Two weeks before a concert at Yaon Hibiya auditorium (1987.8.26), while playing at the club Shinjuku Loft, lead vocalist To-Y (pron: to-o-i) of the band GASP is jumped by a rival, Aikawa Yoji. GASP is a upcoming band known for its violence, struggling to be noticed against the popularity of hotshot Aikawa, who's #1 on the charts and beloved by his fans. The Yaon Hibiya concert represents GASP's mainstream debut to break out of the small-time club scene, which is threatened by the schemes of Aikawa's manager, Ms. Kato of Koyama Productions. Kato wants To-Y to leave that "bunch of hoodlums," and sing independently for a major label.
Adding to the confusion is an unexplained character who manifests feline traits, named Niya. Niya presents herself as "To-Y's aijin" ("Niya, To-Y no aijin da yo!") to the consternation of Koishikawa Hiderou, who has interest in To-Y. Koishikawa, also known as "Sonoko-chan," is typed as a "okama" by Niya. A running motif is GASP, it's fans, and associates regarded as unusual by the mainstream public, as exemplified by their musical taste, dress, and Classic Coke-drinking, which only contributes to more difficulty in their struggle to be accepted.
TO-Y is something remarkable, something you don't see or maybe even can't see nowadays. TO-Y is an anime that captures the pop culture music movement that was present in 1987 in Tokyo. Every part of TO-Y oozes the musical zeitgeist of 1987. Within minutes you already know where and when this is.
TO-Y is the main singer of a band called GASP that represents the underground, the shibuya-kei, the harder rock style of the popular bands at the time. Whereas his rival, Aikawa Yoji represents the j-pop idol, the sell-out. Perhaps the B'z to TO-Y's Shonen Knife. Additionally, TO-Y has a friend who is the leader
of a visual-kei band, again perhaps an approximation of such a band as Malice Mizer, and TO-Y's sometimes girlfriend who is a popular singer herself. The plot is rather simplistic at best, however does contain some parts that feel quite prescient, such as a bands breakdown that was portrayed emotionally and convincingly.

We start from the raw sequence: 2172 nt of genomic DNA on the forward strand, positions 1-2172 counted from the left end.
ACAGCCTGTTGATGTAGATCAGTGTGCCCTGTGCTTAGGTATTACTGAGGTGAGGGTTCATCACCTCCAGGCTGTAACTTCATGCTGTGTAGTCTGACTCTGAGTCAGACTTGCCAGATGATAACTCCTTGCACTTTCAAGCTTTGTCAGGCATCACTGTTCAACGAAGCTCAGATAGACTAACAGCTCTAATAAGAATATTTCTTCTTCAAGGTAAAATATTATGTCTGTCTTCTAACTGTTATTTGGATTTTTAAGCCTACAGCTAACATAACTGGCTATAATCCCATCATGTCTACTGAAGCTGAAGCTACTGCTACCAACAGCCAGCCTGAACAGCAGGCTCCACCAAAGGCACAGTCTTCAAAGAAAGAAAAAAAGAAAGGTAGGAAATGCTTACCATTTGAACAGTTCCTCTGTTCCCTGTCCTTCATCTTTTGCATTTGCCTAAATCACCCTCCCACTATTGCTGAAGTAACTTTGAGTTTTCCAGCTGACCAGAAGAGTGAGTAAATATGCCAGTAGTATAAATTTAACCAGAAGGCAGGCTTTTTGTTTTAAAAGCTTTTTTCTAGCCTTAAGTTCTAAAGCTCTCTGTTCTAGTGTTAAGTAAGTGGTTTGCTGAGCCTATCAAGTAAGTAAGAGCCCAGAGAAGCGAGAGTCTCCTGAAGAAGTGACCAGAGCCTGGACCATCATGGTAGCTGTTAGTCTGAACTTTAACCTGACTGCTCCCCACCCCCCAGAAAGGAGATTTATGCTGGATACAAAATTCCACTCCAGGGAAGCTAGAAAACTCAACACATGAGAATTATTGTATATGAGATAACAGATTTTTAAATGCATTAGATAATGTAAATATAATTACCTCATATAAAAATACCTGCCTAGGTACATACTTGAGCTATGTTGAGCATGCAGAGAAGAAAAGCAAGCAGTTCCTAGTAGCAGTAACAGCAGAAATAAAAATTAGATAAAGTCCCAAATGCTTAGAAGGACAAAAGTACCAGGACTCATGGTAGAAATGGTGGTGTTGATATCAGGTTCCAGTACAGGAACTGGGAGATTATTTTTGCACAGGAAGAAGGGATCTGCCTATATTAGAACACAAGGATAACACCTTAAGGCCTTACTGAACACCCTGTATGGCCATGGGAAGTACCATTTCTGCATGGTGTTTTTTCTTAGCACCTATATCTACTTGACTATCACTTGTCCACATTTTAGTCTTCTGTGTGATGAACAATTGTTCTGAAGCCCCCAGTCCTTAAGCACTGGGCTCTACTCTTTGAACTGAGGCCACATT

TO-Y achieves an absolute grasp of this 1987 Tokyo music scene, primarily through its soundtrack, its choice of settings, and the paradox that the voice actors who are pictured singing do not actually sing. TO-Y's soundtrack is co-ordinated by Matsuura Masaya. He stitches together multiple eclectic artists such as gontiti, ZELDA, The Street Sliders, and Hajime Mizoguchi. This composition of different musical pieces manage to make the common montages that accompany the music actually a kinaesthetic rhythm- they stitch together the different musical elements to create a cohesive whole that not only evinces the music of the period, but creates a real rolling rhythm so the whole anime can play out like a quasi-music video (Matsuura Masaya is actually sometimes credited with creating the genre of rhythm-based games). This is a technique many other anime have tried but failed to do. It's also a significantly different technique than say Nodame Cantabile, which relies on character drama to give meaning to the music.
This music however, would be disarticulated without proper founding within the animation though. Dedicated background artists make sure that they get the scene, and the mise en scene, absolutely right. Everything in TO-Y feels like it is founded upon the very earth of Tokyo, like it's really happening (even though, to be blunt, the art and animation is not of a high quality). The combination of strong visuals and strong music very much makes TO-Y a hitter above its weight.
Referring back to the voice actors not singing, I think this is actually a quite sneaky and smart way to achieve their goal. By featuring songs that feature the character, yet without their singing, we revert to the belief of the anime and the character as a whole to stimulate our imagination of their singing. The characters are slightly stereotyped, but they are fashioned very rawly and powerfully. Thus we do have a belief in their singing, we can believe in its magnetism and appeal. Probably adding to this appeal of the characters is quite good character design by Onda Naoyuki- also the man responsible for the designs in Ergo Proxy and King of Thorn to name a few.
It probably should be noted that TO-Y is actually a manga adaptation, from an original work from Kamijou Atsushi. This perhaps explains the irregular feel of the anime- the production seems to have completely lacked a storyboard- some of the cuts are at time very jarring and some plot progression forced. This however does gel with the fractious nature of the plot and the music.
The one weakness of TO-Y is its characters. There are a few who get little more than cameos, whom do not receive back-story and whose motives stay unknown. At one point a character is suggested to have been planning to kill someone- yet as per his 2 minutes of screentime we have no idea why. Particularly poignant to this point however, is one of the main characters- Niya. Niya is a cat girl, whose background is never explained, but stays a nucleic character attached to TO-Y throughout the anime. While we are not really expecting anything too serious in such a upbeat OVA, it does detract from the overall quality of the anime. In many ways, we have to ask ourselves what would have changes if Niya had been removed.
In any case, TO-Y achieves what it sets out to do, like no other music-based anime I've ever seen. TO-Y simply put, captures a sub-culture. And presents it in a wholly enjoyable way.